“Take me off your mailing list/For kids who think it still exists/Yes, for those who think it still exists,” LCD Soundsystem’s James Murphy sings on the 2007 track “New York I Love You But You’re Bringing Me Down”. For kids who think it still exists. “It” being the version of New York City where dreams still come true, and the Lower East Side is still filthy, and Bed-Stuy is still one of the most dangerous neighborhoods in the city, and Escuelita is still open, and diners are still the founding fathers of the local food scene.
I moved to New York in 2007, into a newly renovated two-bedroom apartment in Morningside Heights, with one of my college buddies. Morningside Heights is this little slab of Manhattan squished between the Upper West Side and Harlem. I was so close to Harlem I could practically smell the grease from Famous Fish Market every time I left my apartment. And I loved that the city took the time to differentiate this little sliver from the surrounding neighborhoods as though it were really all that different. I felt a sense of pride in knowing the difference, in knowing that Harlem started at 125th on the west side but the border was at 96th on the east. I was proud of knowing I could get to midtown on the 1, A, C, D, or B depending on how late I was running. I was proud to be in New York. It’s not something everyone gets the opportunity to do—live in the Big Apple and learn it and make it.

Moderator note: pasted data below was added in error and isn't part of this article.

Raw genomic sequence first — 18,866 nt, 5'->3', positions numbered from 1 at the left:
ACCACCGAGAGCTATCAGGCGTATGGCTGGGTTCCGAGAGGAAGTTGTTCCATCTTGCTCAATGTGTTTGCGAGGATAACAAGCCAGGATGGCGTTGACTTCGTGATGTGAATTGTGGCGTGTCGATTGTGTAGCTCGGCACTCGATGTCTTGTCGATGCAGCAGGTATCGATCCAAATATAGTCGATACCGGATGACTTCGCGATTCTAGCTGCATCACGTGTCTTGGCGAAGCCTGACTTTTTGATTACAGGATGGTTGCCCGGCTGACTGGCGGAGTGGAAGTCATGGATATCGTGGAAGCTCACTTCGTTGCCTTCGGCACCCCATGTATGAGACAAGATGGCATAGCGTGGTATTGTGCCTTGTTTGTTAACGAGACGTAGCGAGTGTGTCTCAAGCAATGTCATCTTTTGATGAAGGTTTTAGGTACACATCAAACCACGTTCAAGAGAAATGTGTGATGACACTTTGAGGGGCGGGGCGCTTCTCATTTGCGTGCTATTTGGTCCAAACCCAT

I had friends from high school and college who attempted to make it in the city and couldn’t hack it. For various reasons. Finances, opportunities, attitudes, distance from family. New York is a city that doesn’t care about your feelings or the size of your wallet or how nice you are or how much you miss your folks. Every time you wake up and step out onto the sidewalk, the city demands that you buck up and take it. Each day that you do, you’re stronger, wiser, and better than you were before.
Living in New York felt like a badge of honor. I knew then, at 22 years old, that I couldn’t leave. Even when my credit card debt piled up over $25,000, and I almost quit my full-time job to become a temp, I knew I couldn’t go back home. If I left the city on unfavorable terms, I’d be a failure. New York doesn’t like failures.
Back then, I was happy to sport the badge of honor, take the L on the chin, and push through. Unlike every other place I’d ever lived, New York was the one city that asked a lot from me and from everyone else around me. And because of its promise and its adventure and its dirty romanticism, I was willing to give it everything I had.
But now, 10 years later, I’m beginning to wonder if my dear New York has asked for too much.
I’m not sure of the experience that native New Yorkers go through. I’ve met some who think no other city can compare. (“There is no world outside Manhattan.” Remember that guy? Sex and the City season 2, episode 3—look it up.) I’ve met others who can’t wait to leave—who think of Manhattan the same way some teenager thinks of Marfa, Texas. But for non-native New Yorkers, we go through phases of love and hate with the city.